Most of us assume that we know why we do the things what we do. But with that said, how do we explain when things don’t necessarily unfold or end up as we thought or assumed? Better yet, how do we explain when others are able to achieve great things or social change that seems to defy all of the assumptions? For example, why is Apple so innovative year after year? Frankly, they are more creative and innovative than all their competition and yet, they are simply just another computer company. At the end of the day, they are essentially just like every other computer company. All computer companies in the U.S. have the same access to the same talent pool, the same agencies, and the same media outlets…Yet, why is it that they seem to have something different? Why is it that Martin Luther King led the Civil Rights Movement? He certainly wasn’t the only man who suffered in pre civil rights America and he certainly wasn’t the only great speaker of the day. But, why Mr. King? And why is it that the Wright brothers were able to figure out manually controlled flight when there were certainly other folks who were better qualified and better funded? Yet, the Wright brothers beat these other folks and teams to it. How…More importantly, why did this happen? Maybe, we can answer these questions to see and understand both the physical and spiritual applications!
Let’s start by first recognizing and understanding the dynamics of ‘patterns’. All of the great and inspiring leaders and organizations (people with a common belief and goal) in the world, whether it’s Apple or Martin Luther King or the Wright brothers – they all think, act, and communicate the exact same way and it’s the complete opposite to most others. Maybe, just maybe, it’s the world’s most simplest formula and visual for understanding why we do the things that we do and why we are person we are. All of this can be understood by visualizing a big target like what you would see at a gun range. Image a target with three circles. The bullseye is ‘Why’. The second ring is ‘How.’ And the outer ring is ‘What’. This target example will help explain why some organizations (church or business) and their associated leaders are able to inspire where others are not.
Every person and social organization on the planet knows what they do 100% of the time. A portion of these folks know how they do it – but very few people and organizations know why they do what they do. And by ‘why’ I don’t mean to make a profit or to receive a form of gratification – that’s a result. By ‘why’ I mean, what’s your purpose? What’s your cause? What’s your destiny? What’s your belief? Let’s break it down even further – Why does the physical or church organizations that you currently identify with exist? As a result, the way we think, the way we act, the way we communicate is from the outside or the outer ring of the target to the inward. In other words, the way we think and communication typically move outside (what) to inside (why). Unfortunately, this is the norm for most folks and is obvious because we go from the clearest or easiest thing (what something is) to the fuzziest thing (why something is). But inspired leaders and organizations, regardless of their stature and size, all think, act, and communicate from the inside (why) to the outside (what). Let’s look at the following marketing example with the understanding that we all have something to market…Even salvation through Jesus Christ! Hopefully, that doesn’t offend you! But it’s true – how we approach and package communication matters greatly.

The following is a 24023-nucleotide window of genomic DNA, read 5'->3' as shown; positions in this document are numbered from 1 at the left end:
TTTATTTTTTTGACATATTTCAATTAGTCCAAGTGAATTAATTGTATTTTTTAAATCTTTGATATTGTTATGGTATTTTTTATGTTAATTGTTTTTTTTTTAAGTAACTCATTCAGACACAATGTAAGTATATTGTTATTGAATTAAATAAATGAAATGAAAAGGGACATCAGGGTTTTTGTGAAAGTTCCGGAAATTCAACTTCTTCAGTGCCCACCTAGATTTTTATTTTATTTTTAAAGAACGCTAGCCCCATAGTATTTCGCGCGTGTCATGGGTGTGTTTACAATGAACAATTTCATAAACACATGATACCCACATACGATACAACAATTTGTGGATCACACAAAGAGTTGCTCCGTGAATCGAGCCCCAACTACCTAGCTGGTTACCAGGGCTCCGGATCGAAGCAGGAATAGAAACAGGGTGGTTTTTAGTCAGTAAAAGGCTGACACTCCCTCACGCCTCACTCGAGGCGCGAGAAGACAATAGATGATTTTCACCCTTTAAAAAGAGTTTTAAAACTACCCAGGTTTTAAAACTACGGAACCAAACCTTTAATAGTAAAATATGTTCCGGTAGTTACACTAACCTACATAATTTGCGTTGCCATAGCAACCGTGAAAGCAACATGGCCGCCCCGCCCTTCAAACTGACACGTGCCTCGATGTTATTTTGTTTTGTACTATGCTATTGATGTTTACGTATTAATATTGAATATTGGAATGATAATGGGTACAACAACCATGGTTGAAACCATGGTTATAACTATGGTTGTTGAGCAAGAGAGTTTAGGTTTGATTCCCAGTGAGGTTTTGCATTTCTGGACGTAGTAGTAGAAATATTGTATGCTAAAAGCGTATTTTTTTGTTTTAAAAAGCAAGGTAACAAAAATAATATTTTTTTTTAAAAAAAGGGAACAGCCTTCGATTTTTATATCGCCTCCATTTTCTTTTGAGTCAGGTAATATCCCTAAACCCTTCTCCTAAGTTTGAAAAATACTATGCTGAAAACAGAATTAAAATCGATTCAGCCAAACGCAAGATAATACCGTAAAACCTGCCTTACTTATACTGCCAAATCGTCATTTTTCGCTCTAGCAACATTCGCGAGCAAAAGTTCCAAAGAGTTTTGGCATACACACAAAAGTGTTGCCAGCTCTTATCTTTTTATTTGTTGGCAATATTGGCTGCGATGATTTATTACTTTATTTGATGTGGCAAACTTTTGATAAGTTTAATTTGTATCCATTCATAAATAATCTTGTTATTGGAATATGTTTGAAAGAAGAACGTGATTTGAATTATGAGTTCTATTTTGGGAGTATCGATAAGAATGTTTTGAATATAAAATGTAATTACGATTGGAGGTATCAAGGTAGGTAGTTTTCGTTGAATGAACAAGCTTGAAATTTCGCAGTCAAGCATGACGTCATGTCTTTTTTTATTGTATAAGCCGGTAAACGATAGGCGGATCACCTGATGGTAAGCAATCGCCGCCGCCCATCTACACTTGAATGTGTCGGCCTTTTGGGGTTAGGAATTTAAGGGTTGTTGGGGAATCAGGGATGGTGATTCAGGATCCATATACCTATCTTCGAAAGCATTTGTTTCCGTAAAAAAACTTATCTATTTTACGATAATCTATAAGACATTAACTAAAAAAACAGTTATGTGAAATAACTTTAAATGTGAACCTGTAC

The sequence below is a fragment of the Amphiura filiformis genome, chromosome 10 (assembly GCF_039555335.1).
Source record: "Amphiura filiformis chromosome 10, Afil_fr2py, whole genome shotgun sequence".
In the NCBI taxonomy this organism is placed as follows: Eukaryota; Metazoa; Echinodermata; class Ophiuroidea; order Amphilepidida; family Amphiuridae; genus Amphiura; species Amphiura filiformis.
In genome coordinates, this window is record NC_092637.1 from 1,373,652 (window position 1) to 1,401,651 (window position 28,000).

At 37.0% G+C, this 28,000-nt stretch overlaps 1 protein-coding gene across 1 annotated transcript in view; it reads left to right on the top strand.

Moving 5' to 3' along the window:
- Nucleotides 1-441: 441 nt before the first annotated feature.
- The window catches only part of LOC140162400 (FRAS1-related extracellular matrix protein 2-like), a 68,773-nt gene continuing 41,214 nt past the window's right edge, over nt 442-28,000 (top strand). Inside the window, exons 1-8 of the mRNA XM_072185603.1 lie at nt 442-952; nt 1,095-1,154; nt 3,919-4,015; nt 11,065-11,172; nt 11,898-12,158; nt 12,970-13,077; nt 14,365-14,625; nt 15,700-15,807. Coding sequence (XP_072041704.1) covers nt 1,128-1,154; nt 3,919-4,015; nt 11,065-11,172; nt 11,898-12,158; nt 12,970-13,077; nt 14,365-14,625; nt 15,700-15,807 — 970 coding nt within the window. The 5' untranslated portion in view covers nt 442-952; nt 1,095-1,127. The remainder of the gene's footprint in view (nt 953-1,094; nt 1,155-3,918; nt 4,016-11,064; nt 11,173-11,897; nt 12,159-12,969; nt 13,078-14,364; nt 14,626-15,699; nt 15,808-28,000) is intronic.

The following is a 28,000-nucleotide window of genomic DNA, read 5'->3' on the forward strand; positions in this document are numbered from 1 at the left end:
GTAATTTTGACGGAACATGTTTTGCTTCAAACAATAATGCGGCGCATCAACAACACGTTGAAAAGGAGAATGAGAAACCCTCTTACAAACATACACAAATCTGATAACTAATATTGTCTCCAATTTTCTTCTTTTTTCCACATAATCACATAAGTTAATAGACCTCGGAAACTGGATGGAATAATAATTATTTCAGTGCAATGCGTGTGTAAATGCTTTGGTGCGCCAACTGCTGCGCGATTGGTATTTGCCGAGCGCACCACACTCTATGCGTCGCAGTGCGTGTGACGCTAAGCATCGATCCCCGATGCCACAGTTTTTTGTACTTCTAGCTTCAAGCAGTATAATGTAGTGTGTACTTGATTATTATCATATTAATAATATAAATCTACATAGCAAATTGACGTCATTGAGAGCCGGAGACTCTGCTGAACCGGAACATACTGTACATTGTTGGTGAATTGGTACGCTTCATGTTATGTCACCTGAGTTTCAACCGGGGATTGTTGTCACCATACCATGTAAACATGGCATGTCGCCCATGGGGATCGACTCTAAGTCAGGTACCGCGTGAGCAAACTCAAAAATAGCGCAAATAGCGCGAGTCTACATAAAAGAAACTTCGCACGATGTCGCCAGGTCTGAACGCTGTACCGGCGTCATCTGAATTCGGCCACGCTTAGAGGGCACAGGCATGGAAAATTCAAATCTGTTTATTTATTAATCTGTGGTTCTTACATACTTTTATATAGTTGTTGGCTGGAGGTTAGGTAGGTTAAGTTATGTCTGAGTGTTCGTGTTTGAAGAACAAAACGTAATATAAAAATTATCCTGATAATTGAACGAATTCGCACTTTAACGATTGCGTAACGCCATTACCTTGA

Imagine marketing the use and need for an Apple product because they are easy to understand and everybody gets it. If Apple were like everyone else, a marketing message from them may sound like this: We make great computers. They are beautifully designed, simple to use, and user friendly. Want to buy one? Meh!
But the truth is that this is how most of us communicate. That’s how most marketing and potential opportunities are communicated and that’s how most of us communicate interpersonally. We say ‘what’ we do, we say ‘how’ we are different or ‘how’ we are better, and we expect some sort of behavioral change, an acceptance of our product, or even an electoral vote.
“Here’s our new law firm. We have the best attorneys with the biggest clients. We always perform for our clients – do business with us.” Or, “Here’s our new car – it gets great gas mileage, it has leather seats and the latest in audio technology – buy our car.” But if we’re honest, these forms of communication are rather mundane and uninspiring.
Here’s how Apple actually communicates – Everything we do we believe in challenging the status quo, we believe in thinking differently. The way we challenge the status quo is by making our products beautifully designed, simple to use, and user friendly. We just happen to make great computers. Want to buy one?
If we’re honest, this scenario and form of communication is different, right? You’re really ready to buy a computer and all I did was simply reverse the order of the information. Folks don’t buy into what you do, folks buy into your product in regard to why you do it. This explains why every single person reading this is perfectly comfortable buying a computer from Apple whether you have one or not. Not only that, but we are also perfectly comfortable buying an MP3 player from Apple, or a phone from Apple or a DVR from Apple. But as we read earlier, Apple is just a computer company. There’s nothing that distinguishes them structurally from any of their competitors. Their competitors are all equally qualified to make all of these products. (This is wonderful parallel of the church and its myriad of denominations). In fact, a variety of competitors have tried to match Apple’s results such as Gateway whom came out with flat screen TVs. They are imminently qualified to make flat screen TVs, they have been making flat screen computer monitors for years. Yet, nobody bought one! Dell came out with MP3 players and PDAs and they make great quality products and they can make perfectly well designed products – yet, nobody bought one! In fact, talking about it now we can’t even imagine buying an MP3 player from Dell. Why would you buy an MP3 player from a computer company anyway? But we do it everyday. People don’t buy into ‘what’ you do, they buy into ‘why’ you do it.